By: Ian Maikisch
“Look up there, it’s a punk band, it’s a jam band, it’s a rock band. NO! It’s Average Friend.” I’ve been listening to the new EP, Sweating Out The Weekend, by Average Friend for the past few days now on repeat. Even though I’ve heard all four tracks probably 50 times now I still can’t put my finger on how best to describe the EP.
Sweating Out The Weekend is like a really good dish at a fancy resultant. At first glance it might just look like a simple meal that anyone could make, but upon first bite it blows your mind. How did the chef make this chicken sandwich with so many flavors?!? This is exactly the way I feel when listening to Average Friend.
Even though the band is a three-piece the music sounds like something larger. Every song on the record has its own life to it, its own flavor and influences.
The first track, Heavy Time, has flavors of psychedelic rock, garage rock and power pop. The trippy guitar and planted bass in this song bring back memories of summer time, going to festivals, on road trips and house parties with friends. An all-around party song that any living room would benefit from on a Saturday night filled with less than sober occupants.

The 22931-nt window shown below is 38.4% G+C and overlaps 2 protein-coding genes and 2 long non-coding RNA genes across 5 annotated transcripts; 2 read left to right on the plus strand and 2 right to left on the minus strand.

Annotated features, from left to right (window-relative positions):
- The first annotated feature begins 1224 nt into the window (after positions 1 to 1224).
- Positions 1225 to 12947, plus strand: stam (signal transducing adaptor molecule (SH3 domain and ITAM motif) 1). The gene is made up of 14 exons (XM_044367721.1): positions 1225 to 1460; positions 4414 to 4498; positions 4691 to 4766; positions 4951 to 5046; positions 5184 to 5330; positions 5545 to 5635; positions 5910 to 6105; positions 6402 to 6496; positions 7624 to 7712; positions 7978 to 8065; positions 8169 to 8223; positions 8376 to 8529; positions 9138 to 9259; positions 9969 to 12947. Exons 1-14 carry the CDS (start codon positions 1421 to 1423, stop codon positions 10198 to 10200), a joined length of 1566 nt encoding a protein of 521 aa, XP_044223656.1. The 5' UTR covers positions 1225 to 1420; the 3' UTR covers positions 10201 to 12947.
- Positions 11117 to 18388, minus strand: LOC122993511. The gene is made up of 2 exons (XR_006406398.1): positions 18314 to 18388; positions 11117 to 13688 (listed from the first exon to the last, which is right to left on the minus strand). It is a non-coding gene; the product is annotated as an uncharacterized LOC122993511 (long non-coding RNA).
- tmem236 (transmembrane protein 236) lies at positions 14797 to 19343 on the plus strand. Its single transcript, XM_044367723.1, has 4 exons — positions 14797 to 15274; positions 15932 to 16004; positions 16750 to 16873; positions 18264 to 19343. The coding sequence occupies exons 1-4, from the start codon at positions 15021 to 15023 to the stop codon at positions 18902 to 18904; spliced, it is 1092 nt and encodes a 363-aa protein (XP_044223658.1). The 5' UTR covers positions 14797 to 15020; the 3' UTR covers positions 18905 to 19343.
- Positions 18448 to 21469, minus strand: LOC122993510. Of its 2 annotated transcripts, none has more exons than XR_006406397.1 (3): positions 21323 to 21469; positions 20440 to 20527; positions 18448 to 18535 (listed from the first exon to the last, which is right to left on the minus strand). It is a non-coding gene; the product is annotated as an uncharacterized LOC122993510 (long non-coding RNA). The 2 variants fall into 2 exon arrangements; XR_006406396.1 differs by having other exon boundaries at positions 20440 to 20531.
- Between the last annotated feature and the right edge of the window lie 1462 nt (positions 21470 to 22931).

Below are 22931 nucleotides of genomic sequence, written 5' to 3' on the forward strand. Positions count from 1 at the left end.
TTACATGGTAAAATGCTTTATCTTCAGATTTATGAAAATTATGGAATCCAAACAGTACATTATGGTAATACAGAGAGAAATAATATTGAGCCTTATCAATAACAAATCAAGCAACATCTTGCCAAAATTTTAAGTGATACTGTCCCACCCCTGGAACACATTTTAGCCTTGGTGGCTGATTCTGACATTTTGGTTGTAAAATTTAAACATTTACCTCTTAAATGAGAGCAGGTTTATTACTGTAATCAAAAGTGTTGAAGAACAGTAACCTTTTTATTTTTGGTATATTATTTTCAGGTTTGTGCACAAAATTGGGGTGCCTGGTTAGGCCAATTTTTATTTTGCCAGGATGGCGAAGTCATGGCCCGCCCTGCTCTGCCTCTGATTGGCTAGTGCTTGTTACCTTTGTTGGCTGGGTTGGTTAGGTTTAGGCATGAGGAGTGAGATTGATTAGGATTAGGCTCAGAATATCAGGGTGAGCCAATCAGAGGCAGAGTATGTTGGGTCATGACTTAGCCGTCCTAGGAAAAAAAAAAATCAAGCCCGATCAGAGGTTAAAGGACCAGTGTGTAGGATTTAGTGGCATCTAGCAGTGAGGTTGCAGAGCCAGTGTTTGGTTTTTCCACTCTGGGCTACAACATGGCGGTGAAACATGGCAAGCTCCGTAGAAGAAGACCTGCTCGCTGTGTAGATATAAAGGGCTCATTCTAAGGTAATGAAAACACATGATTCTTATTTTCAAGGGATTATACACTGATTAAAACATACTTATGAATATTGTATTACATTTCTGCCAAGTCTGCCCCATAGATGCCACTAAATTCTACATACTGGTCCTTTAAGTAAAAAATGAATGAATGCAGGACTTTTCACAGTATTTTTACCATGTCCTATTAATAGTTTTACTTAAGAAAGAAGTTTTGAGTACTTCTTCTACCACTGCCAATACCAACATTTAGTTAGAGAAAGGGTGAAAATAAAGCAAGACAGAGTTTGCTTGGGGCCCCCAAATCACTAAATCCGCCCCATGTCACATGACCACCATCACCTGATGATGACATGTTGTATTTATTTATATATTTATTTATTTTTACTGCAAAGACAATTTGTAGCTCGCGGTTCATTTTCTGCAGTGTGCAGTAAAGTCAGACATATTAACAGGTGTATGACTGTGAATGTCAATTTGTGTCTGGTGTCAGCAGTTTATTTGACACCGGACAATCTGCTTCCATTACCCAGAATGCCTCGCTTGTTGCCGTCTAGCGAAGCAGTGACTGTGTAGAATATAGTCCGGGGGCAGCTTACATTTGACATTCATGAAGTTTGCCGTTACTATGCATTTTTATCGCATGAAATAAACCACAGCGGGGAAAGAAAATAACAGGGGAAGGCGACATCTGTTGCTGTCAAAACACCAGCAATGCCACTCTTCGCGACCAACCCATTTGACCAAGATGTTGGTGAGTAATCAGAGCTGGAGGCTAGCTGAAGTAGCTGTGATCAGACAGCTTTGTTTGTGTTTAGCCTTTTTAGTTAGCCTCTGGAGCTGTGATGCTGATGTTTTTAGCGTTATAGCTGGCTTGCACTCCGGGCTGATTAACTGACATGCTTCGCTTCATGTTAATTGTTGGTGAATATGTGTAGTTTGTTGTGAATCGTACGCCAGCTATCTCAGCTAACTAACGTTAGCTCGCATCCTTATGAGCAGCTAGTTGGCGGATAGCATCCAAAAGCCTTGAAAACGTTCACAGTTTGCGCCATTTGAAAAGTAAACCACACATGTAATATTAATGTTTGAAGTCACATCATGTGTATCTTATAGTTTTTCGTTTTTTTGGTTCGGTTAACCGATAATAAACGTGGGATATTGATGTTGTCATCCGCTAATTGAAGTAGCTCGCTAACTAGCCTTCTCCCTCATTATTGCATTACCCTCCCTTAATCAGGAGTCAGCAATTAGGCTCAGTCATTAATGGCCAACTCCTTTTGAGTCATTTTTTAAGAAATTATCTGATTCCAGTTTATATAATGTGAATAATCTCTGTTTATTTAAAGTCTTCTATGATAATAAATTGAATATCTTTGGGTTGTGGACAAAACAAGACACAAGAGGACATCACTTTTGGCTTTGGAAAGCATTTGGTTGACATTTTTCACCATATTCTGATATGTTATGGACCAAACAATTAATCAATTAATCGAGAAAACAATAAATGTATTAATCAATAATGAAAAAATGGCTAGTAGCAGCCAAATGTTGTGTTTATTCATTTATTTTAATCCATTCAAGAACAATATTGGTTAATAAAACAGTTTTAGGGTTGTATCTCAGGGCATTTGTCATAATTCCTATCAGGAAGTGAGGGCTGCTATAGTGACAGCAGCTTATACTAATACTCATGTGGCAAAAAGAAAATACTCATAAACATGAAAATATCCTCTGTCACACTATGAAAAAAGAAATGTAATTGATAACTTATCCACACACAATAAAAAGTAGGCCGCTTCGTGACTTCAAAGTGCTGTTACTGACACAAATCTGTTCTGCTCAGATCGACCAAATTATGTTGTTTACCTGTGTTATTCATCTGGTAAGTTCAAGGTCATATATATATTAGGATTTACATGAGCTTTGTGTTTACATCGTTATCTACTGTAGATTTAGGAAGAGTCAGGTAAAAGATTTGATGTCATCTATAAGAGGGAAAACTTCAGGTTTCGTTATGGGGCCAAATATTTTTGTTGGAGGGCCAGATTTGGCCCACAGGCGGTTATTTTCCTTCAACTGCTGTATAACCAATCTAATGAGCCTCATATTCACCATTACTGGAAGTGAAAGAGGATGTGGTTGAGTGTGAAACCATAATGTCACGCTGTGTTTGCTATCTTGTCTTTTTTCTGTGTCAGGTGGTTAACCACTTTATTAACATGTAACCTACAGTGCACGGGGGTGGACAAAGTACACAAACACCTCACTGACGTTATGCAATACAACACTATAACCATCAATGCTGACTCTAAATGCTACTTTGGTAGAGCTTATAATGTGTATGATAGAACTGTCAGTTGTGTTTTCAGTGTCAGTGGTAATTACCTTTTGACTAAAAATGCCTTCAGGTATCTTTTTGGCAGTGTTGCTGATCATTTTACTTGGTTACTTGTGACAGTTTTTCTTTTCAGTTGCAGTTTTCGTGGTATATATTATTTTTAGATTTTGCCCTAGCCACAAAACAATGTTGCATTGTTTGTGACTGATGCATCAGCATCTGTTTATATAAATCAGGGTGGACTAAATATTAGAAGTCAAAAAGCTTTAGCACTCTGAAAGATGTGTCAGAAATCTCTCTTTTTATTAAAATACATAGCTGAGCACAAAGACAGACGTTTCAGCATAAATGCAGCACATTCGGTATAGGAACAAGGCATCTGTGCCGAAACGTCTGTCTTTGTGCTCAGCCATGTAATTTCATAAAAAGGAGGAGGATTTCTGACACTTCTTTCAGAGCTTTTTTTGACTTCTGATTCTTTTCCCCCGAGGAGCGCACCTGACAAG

The last track on the record, I Don’t Care, is very reminiscent of the Pennsylvania band, The Districts, with a hint of the Austin four piece White Denim. Again the guitar stands out in this song with shreddy licks and tasteful melodies. What really strikes me about this song though is the thoughtful and honest lyrics. Coupled with dynamic vocal lines, this poppy and fun song has a darker message in the background.
This band is a spice rack stocked with 70s rock, garage, pop, punk and really good alternative, like name brand alternative not the great value brand. It’s been a while since I’ve heard such a dynamic record with influences from so many places and times.
Sweating Out The Weekend is a driving and powerful fuzzed-out bass coupled with a shredding guitar and dynamic vocals, which make for a very interesting and pleasurable listening experience to be had by all who hear it.